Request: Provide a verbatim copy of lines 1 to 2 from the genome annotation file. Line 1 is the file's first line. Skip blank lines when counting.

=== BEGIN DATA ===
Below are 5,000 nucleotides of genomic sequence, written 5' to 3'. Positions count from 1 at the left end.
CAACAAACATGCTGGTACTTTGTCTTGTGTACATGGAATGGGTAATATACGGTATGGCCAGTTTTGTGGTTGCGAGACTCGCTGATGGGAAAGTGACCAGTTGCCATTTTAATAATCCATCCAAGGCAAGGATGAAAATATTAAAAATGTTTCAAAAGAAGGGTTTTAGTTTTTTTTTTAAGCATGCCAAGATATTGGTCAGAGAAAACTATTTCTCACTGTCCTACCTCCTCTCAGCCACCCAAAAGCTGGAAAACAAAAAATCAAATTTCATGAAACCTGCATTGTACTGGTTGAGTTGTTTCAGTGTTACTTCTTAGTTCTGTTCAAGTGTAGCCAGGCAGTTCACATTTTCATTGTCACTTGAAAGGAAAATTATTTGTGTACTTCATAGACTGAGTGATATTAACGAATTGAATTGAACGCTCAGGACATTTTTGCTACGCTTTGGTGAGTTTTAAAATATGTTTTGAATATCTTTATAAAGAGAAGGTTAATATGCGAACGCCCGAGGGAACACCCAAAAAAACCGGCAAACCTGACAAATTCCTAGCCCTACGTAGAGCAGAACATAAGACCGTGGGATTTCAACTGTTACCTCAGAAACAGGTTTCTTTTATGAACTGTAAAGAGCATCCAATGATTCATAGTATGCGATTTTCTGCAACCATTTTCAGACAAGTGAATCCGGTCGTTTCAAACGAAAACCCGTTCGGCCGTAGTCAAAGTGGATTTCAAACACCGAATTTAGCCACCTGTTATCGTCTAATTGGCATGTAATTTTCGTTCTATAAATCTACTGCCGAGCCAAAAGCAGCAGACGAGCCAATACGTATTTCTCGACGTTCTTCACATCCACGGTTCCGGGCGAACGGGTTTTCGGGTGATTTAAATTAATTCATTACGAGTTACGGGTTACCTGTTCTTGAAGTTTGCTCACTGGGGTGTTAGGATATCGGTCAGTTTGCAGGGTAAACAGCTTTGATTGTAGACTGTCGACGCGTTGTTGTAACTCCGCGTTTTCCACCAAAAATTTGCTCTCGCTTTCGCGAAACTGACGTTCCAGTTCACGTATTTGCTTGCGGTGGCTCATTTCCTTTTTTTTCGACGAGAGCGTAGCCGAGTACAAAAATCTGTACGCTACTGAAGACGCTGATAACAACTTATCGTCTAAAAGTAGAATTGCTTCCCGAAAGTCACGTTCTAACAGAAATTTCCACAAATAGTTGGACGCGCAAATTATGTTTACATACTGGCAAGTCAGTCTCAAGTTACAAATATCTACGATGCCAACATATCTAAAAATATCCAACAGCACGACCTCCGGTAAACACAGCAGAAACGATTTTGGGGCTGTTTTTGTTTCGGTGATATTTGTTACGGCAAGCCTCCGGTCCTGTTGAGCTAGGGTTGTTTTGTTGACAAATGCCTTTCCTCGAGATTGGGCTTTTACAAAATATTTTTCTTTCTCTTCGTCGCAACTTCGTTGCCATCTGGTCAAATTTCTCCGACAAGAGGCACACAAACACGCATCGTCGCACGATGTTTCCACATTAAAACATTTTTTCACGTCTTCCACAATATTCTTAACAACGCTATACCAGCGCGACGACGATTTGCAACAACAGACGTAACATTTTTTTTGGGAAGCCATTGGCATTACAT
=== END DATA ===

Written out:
Below are 5,000 nucleotides of genomic sequence, written 5' to 3'. Positions count from 1 at the left end.
CAACAAACATGCTGGTACTTTGTCTTGTGTACATGGAATGGGTAATATACGGTATGGCCAGTTTTGTGGTTGCGAGACTCGCTGATGGGAAAGTGACCAGTTGCCATTTTAATAATCCATCCAAGGCAAGGATGAAAATATTAAAAATGTTTCAAAAGAAGGGTTTTAGTTTTTTTTTTAAGCATGCCAAGATATTGGTCAGAGAAAACTATTTCTCACTGTCCTACCTCCTCTCAGCCACCCAAAAGCTGGAAAACAAAAAATCAAATTTCATGAAACCTGCATTGTACTGGTTGAGTTGTTTCAGTGTTACTTCTTAGTTCTGTTCAAGTGTAGCCAGGCAGTTCACATTTTCATTGTCACTTGAAAGGAAAATTATTTGTGTACTTCATAGACTGAGTGATATTAACGAATTGAATTGAACGCTCAGGACATTTTTGCTACGCTTTGGTGAGTTTTAAAATATGTTTTGAATATCTTTATAAAGAGAAGGTTAATATGCGAACGCCCGAGGGAACACCCAAAAAAACCGGCAAACCTGACAAATTCCTAGCCCTACGTAGAGCAGAACATAAGACCGTGGGATTTCAACTGTTACCTCAGAAACAGGTTTCTTTTATGAACTGTAAAGAGCATCCAATGATTCATAGTATGCGATTTTCTGCAACCATTTTCAGACAAGTGAATCCGGTCGTTTCAAACGAAAACCCGTTCGGCCGTAGTCAAAGTGGATTTCAAACACCGAATTTAGCCACCTGTTATCGTCTAATTGGCATGTAATTTTCGTTCTATAAATCTACTGCCGAGCCAAAAGCAGCAGACGAGCCAATACGTATTTCTCGACGTTCTTCACATCCACGGTTCCGGGCGAACGGGTTTTCGGGTGATTTAAATTAATTCATTACGAGTTACGGGTTACCTGTTCTTGAAGTTTGCTCACTGGGGTGTTAGGATATCGGTCAGTTTGCAGGGTAAACAGCTTTGATTGTAGACTGTCGACGCGTTGTTGTAACTCCGCGTTTTCCACCAAAAATTTGCTCTCGCTTTCGCGAAACTGACGTTCCAGTTCACGTATTTGCTTGCGGTGGCTCATTTCCTTTTTTTTCGACGAGAGCGTAGCCGAGTACAAAAATCTGTACGCTACTGAAGACGCTGATAACAACTTATCGTCTAAAAGTAGAATTGCTTCCCGAAAGTCACGTTCTAACAGAAATTTCCACAAATAGTTGGACGCGCAAATTATGTTTACATACTGGCAAGTCAGTCTCAAGTTACAAATATCTACGATGCCAACATATCTAAAAATATCCAACAGCACGACCTCCGGTAAACACAGCAGAAACGATTTTGGGGCTGTTTTTGTTTCGGTGATATTTGTTACGGCAAGCCTCCGGTCCTGTTGAGCTAGGGTTGTTTTGTTGACAAATGCCTTTCCTCGAGATTGGGCTTTTACAAAATATTTTTCTTTCTCTTCGTCGCAACTTCGTTGCCATCTGGTCAAATTTCTCCGACAAGAGGCACACAAACACGCATCGTCGCACGATGTTTCCACATTAAAACATTTTTTCACGTCTTCCACAATATTCTTAACAACGCTATACCAGCGCGACGACGATTTGCAACAACAGACGTAACATTTTTTTTGGGAAGCCATTGGCATTACAT